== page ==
On Tuesday, the Federal Trade Commission announced it is fining Amazon almost $62 million for withholding the full amount of customer tips from its Flex delivery drivers. “In total, Amazon stole nearly one-third of drivers’ tips to pad its own bottom line,” Commissioner Rohit Chopra said in a statement. The settlement will reimburse the drivers whose money was withheld by Amazon over the course of two and a half years, the FTC said. It’s not clear how many drivers were affected.
Amazon formed Flex in 2015 to have drivers—who are contractors, not employees—pick up and deliver Amazon Fresh, Prime Now, and other orders with their own cars. Dubbed “Uber for packages,” Flex was an attractive gig economy position, mainly because it pledged a high base pay of $18 to $25 per hours, plus 100 percent of customer tips.
But in February 2019, an L.A. Times investigation found that while most Flex drivers were being paid the promised base wage, all that money wasn’t coming from Amazon, but out of drivers’ own tips. The Times report noted that Amazon used an opaque payout system that didn’t show the breakdown of the drivers’ money, only their total earnings. “In one case, a driver who was assigned to deliver an order to his own home tipped himself $12. The guaranteed minimum base pay for the order was $27. The driver received $30 in compensation for the order, which the company said included 100% of the tip — showing that Amazon contributed only $18,” the Times reported.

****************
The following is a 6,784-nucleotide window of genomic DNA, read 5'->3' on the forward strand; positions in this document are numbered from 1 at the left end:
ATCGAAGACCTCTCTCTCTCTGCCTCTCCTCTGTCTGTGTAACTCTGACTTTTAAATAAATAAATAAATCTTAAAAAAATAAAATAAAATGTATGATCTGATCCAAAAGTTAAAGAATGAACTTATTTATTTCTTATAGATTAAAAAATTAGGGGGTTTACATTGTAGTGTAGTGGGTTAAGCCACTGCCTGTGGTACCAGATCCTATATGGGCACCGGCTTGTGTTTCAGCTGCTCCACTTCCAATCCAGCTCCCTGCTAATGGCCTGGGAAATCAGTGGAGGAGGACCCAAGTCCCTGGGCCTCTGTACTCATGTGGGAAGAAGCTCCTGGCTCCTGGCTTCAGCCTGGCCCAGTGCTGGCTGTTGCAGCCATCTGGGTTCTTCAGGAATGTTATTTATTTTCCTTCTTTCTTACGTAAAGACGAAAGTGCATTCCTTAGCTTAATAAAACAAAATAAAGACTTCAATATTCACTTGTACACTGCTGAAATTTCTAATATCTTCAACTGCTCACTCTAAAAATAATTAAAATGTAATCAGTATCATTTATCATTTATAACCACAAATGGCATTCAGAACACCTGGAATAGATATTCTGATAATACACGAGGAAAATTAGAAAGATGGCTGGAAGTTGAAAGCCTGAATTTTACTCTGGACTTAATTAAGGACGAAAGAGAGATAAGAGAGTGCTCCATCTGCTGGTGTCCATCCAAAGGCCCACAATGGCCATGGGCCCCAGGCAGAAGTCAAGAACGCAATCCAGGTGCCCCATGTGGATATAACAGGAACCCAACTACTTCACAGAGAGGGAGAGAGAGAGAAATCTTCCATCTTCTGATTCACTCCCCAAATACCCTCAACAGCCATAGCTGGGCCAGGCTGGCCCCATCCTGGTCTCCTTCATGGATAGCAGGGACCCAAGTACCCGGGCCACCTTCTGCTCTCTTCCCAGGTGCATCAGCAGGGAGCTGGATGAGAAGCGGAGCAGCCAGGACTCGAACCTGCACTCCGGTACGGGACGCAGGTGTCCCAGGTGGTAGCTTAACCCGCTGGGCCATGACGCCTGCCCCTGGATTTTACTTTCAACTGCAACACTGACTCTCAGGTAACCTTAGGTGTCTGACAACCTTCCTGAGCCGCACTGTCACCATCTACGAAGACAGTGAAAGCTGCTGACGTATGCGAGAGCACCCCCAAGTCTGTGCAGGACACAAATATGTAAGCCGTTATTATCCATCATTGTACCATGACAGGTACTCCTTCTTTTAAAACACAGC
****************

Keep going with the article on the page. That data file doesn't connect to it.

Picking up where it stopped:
The then FTC launched an investigation into Amazon, which triggered the company to alter its practices without acknowledging wrongdoing or returning the pay. In August 2019, Amazon announced it would provide drivers with a breakdown of their earnings and cover at least $15 of minimum pay, and it confirmed that drivers would receive 100 percent of their tips in addition to their base pay. Or basically, as the the Verge noted, Amazon said it would use tips in the “the almost universally understood intent of how tips should work in the first place.”
Amazon isn’t the first company to come under scrutiny for stealing employee tips—DoorDash, which paid a $2.5 million settlement last year, and Instacart have both been accused of similar practices. But Amazon has long been accused of prioritizing efficiency and profits over employee welfare and pay. Last year, Amazon warehouses reportedly became a hotbed for coronavirus spread, with overworked employees falling ill and dying. Amazon has launched an aggressive anti-union campaign over employee attempts to unionize for better wages and improved working conditions at one warehouse in Alabama.
Shortly after the FTC statement, Amazon founder Jeff Bezos announced plans to step down as CEO this summer, citing a decision to focus on philanthropy, Blue Origin, the Washington Post, and “other passions.” Andy Jassy—the CEO of Amazon Web Services—will replace Bezos, who will remain with the company as executive chairman.